Hyperbolic N-Space Embeddings for TensorFlow
Hyperbolic n-space, is a maximally symmetric, n-dimensional Riemannian manifold with constant negative sectional curvature. It turns out that hyperbolic space is very well suited for representing hierarchical data because it 'curves' space, allowing parent and sibling distances to stay constant over many branches without needing to increase dimensionality, as is the case in Euclidean space. A relatively intuitive model for thinking of embeddings in hyperbolic space is the poincare ball, where you can think of distances that increase exponentially as you move out from the center of the disk/ball.
This is an implementation of some basic functions for supporting hyperbolic geometries in the Poincare model (Lorentz to come) as well as functions to calculate riemann gradients over hyperbolic riemann manifolds.
Install the dependencies in your working environment, listed in
# if using venv virtualenv . source venv/bin/activate pip install -r requirements.txt # or, with conda conda env create -f environment.yml source activate poincare # or, just pip install with your working python env
The first thing you'll need to do is compile the cython modules that load the datasets.
python setup.py build_ext --inplace
Then, to run the demos, generate a transitive closure of hyper and hypo -nym relations from
cd wordnet # this will generate the transitive closure over wordnet nouns, as well as a mammal subtree closure python transitive_closure.py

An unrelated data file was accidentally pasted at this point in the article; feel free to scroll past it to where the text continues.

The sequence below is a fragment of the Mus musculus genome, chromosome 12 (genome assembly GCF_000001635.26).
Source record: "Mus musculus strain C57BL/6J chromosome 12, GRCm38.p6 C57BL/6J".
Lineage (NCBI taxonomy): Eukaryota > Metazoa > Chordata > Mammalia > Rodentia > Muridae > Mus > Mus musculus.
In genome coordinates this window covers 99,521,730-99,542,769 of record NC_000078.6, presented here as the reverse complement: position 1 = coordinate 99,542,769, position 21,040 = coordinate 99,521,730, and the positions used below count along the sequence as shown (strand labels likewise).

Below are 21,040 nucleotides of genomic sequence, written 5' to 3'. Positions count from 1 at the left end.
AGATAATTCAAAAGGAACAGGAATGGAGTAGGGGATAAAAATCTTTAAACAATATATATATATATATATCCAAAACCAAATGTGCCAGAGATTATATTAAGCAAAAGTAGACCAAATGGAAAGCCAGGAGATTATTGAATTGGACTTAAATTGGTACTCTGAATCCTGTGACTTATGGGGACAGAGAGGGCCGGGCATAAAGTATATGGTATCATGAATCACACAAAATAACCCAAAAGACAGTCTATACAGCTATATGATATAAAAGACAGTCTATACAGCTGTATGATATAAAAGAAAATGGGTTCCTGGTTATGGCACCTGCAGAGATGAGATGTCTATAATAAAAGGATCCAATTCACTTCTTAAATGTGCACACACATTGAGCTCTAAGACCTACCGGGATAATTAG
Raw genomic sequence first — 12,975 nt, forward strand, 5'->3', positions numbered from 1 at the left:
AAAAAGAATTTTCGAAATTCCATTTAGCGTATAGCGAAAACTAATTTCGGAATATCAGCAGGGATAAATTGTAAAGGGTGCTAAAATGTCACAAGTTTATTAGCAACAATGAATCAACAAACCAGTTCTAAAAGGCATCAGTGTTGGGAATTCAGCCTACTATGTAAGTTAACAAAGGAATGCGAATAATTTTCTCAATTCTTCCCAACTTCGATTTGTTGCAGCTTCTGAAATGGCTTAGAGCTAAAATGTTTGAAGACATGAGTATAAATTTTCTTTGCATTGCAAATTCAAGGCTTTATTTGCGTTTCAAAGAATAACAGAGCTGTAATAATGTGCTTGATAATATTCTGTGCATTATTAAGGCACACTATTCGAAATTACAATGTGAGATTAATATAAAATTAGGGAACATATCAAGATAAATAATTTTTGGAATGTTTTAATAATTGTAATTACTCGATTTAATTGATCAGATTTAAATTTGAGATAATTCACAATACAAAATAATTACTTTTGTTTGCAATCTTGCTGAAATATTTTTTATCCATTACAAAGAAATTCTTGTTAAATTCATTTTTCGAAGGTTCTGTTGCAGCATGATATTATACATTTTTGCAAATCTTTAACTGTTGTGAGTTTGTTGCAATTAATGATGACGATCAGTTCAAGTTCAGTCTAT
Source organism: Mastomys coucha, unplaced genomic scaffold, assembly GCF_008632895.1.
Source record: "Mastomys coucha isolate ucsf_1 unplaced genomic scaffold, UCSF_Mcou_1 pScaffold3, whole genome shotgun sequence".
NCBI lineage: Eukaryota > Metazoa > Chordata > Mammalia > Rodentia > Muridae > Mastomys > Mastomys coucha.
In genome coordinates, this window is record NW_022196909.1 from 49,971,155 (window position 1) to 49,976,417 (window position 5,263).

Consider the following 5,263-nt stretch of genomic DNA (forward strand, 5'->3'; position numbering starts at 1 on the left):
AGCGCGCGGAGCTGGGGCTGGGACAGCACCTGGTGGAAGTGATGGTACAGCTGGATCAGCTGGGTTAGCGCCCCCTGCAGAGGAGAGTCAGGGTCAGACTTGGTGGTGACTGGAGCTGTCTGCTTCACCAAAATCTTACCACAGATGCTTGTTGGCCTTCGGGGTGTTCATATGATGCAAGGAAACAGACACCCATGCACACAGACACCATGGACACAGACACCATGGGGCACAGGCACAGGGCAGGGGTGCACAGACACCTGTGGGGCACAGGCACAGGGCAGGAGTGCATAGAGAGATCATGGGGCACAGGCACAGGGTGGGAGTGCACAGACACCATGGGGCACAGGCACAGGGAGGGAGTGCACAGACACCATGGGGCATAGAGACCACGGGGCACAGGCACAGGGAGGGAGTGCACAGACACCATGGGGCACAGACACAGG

Then, to train an embedding:
# either use the default parameters sh train-mammals.sh # or run embed.py with your own parameters python3 embed.py \ -dim 10 \ -lr 0.5 \ -epochs 100 \ -negs 50 \ -burnin 10 \ -dset wordnet/mammal_closure.csv \ -checkpoint checkpoints/my-checkpt.tf \ -batchsize 30 \ -eval_each 1
A similar script exists for the noun closure, but be warned it is very large.
The entry-point here is usually
embed.py which is an executable that will initialize a new TF model and vector space embedding and train it.
There's only the Poincare manifold at the moment, but the Lorentz should come next.
There's an optimizer that's not used in the demos, but runs the optimization over the particular manifold.
plot.py will do basic visualizations over a poincare disk or, experimentally using umap dimensionality squashing.
Training uses a sparse softmax cross entropy for loss, which doesn't necessarily have to be the case, but is a good default measure here, where we want to push the negative samples for each hypernym example away from the related pair, so we can do this by acting as if the true probability distribution for the negative samples are zeros.
This code is licensed under CC-BY-NC 4.0.
In part adapted from poincare-embeddings